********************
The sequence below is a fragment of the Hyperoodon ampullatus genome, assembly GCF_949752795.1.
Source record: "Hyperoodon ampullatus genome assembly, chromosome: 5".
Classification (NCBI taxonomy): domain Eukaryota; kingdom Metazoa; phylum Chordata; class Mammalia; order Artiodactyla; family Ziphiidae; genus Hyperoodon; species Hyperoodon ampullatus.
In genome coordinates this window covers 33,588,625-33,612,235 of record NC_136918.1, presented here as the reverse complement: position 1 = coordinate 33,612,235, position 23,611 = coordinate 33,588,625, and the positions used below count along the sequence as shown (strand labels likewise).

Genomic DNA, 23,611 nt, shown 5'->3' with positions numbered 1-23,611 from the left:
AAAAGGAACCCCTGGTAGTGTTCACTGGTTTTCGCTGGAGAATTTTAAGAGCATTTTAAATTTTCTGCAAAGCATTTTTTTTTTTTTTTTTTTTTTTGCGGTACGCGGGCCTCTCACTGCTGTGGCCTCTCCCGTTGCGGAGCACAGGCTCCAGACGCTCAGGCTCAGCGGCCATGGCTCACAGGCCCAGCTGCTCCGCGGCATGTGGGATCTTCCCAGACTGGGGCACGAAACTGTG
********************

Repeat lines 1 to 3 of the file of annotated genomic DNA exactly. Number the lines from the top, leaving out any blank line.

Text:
The sequence below is a fragment of the Hyperoodon ampullatus genome, assembly GCF_949752795.1.
Source record: "Hyperoodon ampullatus genome assembly, chromosome: 5".
Classification (NCBI taxonomy): domain Eukaryota; kingdom Metazoa; phylum Chordata; class Mammalia; order Artiodactyla; family Ziphiidae; genus Hyperoodon; species Hyperoodon ampullatus.